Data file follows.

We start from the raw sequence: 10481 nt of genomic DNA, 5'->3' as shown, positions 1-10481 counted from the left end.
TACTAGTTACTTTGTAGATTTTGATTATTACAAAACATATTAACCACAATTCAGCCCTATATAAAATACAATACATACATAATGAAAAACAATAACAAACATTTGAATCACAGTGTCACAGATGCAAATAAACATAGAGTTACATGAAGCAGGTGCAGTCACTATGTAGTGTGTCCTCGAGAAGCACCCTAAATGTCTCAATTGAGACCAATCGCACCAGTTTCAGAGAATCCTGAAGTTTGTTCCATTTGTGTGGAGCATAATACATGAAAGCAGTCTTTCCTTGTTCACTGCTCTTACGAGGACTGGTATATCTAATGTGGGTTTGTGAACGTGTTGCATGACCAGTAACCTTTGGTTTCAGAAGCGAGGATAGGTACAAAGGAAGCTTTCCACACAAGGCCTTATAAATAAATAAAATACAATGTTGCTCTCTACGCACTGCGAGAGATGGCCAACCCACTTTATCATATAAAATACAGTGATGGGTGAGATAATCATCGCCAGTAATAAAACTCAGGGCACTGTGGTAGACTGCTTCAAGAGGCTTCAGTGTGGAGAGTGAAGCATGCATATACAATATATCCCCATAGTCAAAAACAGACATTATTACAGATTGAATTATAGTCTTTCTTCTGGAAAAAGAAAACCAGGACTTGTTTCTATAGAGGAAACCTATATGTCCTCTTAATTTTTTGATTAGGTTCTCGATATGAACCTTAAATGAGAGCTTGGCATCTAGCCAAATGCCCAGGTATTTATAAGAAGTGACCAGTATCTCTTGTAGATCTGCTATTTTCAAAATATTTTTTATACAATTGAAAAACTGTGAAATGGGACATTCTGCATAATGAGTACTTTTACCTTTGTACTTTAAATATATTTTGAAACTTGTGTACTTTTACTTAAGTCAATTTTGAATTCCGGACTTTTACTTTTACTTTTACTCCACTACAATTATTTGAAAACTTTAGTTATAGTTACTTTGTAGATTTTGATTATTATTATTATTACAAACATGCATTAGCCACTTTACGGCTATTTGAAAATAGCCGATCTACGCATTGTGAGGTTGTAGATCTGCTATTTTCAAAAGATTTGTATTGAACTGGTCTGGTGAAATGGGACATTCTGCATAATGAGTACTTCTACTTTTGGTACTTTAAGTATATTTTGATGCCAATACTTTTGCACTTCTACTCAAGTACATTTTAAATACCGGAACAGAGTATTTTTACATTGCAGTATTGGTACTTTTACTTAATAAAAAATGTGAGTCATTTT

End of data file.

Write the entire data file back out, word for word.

We start from the raw sequence: 10481 nt of genomic DNA, 5'->3' as shown, positions 1-10481 counted from the left end.
TACTAGTTACTTTGTAGATTTTGATTATTACAAAACATATTAACCACAATTCAGCCCTATATAAAATACAATACATACATAATGAAAAACAATAACAAACATTTGAATCACAGTGTCACAGATGCAAATAAACATAGAGTTACATGAAGCAGGTGCAGTCACTATGTAGTGTGTCCTCGAGAAGCACCCTAAATGTCTCAATTGAGACCAATCGCACCAGTTTCAGAGAATCCTGAAGTTTGTTCCATTTGTGTGGAGCATAATACATGAAAGCAGTCTTTCCTTGTTCACTGCTCTTACGAGGACTGGTATATCTAATGTGGGTTTGTGAACGTGTTGCATGACCAGTAACCTTTGGTTTCAGAAGCGAGGATAGGTACAAAGGAAGCTTTCCACACAAGGCCTTATAAATAAATAAAATACAATGTTGCTCTCTACGCACTGCGAGAGATGGCCAACCCACTTTATCATATAAAATACAGTGATGGGTGAGATAATCATCGCCAGTAATAAAACTCAGGGCACTGTGGTAGACTGCTTCAAGAGGCTTCAGTGTGGAGAGTGAAGCATGCATATACAATATATCCCCATAGTCAAAAACAGACATTATTACAGATTGAATTATAGTCTTTCTTCTGGAAAAAGAAAACCAGGACTTGTTTCTATAGAGGAAACCTATATGTCCTCTTAATTTTTTGATTAGGTTCTCGATATGAACCTTAAATGAGAGCTTGGCATCTAGCCAAATGCCCAGGTATTTATAAGAAGTGACCAGTATCTCTTGTAGATCTGCTATTTTCAAAATATTTTTTATACAATTGAAAAACTGTGAAATGGGACATTCTGCATAATGAGTACTTTTACCTTTGTACTTTAAATATATTTTGAAACTTGTGTACTTTTACTTAAGTCAATTTTGAATTCCGGACTTTTACTTTTACTTTTACTCCACTACAATTATTTGAAAACTTTAGTTATAGTTACTTTGTAGATTTTGATTATTATTATTATTACAAACATGCATTAGCCACTTTACGGCTATTTGAAAATAGCCGATCTACGCATTGTGAGGTTGTAGATCTGCTATTTTCAAAAGATTTGTATTGAACTGGTCTGGTGAAATGGGACATTCTGCATAATGAGTACTTCTACTTTTGGTACTTTAAGTATATTTTGATGCCAATACTTTTGCACTTCTACTCAAGTACATTTTAAATACCGGAACAGAGTATTTTTACATTGCAGTATTGGTACTTTTACTTAATAAAAAATGTGAGTCATTTT